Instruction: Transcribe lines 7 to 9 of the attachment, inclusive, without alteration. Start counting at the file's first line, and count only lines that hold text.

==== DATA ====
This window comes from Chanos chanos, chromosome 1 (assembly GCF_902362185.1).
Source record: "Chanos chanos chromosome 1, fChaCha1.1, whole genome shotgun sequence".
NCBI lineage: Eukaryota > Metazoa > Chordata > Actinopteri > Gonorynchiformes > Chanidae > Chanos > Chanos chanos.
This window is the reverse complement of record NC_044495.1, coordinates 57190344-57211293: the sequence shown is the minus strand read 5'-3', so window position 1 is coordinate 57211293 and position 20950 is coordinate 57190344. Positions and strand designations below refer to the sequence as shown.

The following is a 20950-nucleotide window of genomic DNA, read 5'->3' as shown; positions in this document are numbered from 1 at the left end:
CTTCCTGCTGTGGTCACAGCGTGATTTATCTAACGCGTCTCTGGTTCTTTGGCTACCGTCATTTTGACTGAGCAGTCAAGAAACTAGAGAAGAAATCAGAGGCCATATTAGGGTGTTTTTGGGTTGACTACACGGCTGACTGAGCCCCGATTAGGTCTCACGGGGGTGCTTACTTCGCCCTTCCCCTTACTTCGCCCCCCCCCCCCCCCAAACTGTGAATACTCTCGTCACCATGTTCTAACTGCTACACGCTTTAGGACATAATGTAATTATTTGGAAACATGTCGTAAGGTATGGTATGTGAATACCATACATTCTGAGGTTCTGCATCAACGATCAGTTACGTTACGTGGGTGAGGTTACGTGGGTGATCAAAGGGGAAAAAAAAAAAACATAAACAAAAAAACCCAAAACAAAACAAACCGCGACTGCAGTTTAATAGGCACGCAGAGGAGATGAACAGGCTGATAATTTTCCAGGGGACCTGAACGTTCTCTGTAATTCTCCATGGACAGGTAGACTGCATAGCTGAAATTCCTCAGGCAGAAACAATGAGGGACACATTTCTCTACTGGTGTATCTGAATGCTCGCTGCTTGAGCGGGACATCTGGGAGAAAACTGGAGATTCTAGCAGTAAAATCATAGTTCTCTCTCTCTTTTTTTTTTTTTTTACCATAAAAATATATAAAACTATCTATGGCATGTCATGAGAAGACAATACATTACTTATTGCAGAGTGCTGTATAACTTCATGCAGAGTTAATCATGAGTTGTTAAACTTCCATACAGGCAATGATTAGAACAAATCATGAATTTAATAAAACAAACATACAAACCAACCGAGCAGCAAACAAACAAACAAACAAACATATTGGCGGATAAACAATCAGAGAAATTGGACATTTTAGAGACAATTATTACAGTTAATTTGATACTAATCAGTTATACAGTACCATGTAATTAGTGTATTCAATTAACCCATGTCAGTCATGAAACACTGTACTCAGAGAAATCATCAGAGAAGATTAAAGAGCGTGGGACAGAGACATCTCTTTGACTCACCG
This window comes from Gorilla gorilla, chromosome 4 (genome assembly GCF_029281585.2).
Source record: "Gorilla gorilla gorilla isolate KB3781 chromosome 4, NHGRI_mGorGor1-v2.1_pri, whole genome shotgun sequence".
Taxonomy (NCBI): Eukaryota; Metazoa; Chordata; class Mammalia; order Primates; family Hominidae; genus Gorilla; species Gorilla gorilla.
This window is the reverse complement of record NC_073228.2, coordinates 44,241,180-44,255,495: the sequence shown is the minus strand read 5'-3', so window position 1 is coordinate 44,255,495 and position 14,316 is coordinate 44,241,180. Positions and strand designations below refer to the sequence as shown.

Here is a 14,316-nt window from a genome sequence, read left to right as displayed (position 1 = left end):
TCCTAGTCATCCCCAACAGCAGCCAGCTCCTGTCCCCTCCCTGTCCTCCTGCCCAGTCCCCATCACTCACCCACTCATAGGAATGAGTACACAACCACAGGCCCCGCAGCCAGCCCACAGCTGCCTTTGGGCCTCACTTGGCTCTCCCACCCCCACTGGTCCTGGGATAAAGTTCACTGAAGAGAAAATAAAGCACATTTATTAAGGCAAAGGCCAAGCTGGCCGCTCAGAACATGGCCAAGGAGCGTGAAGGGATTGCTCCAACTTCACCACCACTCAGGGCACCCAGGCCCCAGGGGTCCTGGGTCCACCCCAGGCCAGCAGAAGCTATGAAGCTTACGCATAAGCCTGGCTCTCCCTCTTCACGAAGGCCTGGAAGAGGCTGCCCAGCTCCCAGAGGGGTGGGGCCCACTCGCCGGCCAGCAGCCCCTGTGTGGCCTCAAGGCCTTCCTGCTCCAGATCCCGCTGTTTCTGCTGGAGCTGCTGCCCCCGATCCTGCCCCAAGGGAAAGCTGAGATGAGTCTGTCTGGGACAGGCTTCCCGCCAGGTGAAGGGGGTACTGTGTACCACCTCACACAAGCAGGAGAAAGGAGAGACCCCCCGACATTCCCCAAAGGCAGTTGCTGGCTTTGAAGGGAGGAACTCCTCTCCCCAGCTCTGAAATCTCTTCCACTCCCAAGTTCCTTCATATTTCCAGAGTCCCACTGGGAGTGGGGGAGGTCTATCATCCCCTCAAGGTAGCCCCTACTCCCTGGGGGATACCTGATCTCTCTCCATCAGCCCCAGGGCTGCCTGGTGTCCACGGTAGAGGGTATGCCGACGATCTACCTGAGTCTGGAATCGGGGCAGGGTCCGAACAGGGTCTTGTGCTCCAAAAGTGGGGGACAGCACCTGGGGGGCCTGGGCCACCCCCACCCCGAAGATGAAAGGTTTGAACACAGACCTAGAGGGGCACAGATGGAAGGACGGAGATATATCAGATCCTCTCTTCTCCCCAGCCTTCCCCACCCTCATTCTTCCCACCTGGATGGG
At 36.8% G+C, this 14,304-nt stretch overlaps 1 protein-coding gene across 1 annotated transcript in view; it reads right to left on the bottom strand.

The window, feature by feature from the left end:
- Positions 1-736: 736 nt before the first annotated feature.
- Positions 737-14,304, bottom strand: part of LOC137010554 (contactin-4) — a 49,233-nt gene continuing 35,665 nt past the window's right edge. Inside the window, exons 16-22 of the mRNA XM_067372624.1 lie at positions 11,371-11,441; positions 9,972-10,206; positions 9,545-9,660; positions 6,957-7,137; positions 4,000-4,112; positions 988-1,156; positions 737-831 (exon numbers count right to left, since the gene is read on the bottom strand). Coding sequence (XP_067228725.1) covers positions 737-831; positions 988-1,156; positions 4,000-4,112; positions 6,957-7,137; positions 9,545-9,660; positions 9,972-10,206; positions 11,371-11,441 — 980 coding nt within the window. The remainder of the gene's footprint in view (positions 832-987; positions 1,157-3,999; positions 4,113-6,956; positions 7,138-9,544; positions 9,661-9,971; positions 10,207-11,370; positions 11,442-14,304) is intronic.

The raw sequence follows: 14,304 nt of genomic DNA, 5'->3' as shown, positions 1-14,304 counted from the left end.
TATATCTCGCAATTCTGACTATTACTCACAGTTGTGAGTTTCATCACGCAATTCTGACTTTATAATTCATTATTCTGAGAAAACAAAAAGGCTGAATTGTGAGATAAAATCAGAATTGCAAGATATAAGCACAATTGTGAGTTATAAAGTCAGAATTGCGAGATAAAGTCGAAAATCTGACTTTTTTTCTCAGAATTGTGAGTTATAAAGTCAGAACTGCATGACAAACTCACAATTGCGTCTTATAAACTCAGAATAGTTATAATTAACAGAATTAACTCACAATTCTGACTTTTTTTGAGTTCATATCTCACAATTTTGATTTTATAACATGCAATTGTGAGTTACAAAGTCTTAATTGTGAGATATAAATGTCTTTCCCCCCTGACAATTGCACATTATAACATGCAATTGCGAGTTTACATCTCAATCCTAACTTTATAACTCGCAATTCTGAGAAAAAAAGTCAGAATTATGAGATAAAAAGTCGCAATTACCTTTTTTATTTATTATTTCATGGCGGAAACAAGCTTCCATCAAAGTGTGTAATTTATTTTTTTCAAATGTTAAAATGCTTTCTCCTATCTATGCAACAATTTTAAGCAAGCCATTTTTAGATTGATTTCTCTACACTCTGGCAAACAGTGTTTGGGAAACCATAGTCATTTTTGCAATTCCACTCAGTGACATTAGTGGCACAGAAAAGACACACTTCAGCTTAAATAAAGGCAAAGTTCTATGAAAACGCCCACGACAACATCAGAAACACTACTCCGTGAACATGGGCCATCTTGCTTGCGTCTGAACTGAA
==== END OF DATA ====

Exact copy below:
This window comes from Gorilla gorilla, chromosome 4 (genome assembly GCF_029281585.2).
Source record: "Gorilla gorilla gorilla isolate KB3781 chromosome 4, NHGRI_mGorGor1-v2.1_pri, whole genome shotgun sequence".
Taxonomy (NCBI): Eukaryota; Metazoa; Chordata; class Mammalia; order Primates; family Hominidae; genus Gorilla; species Gorilla gorilla.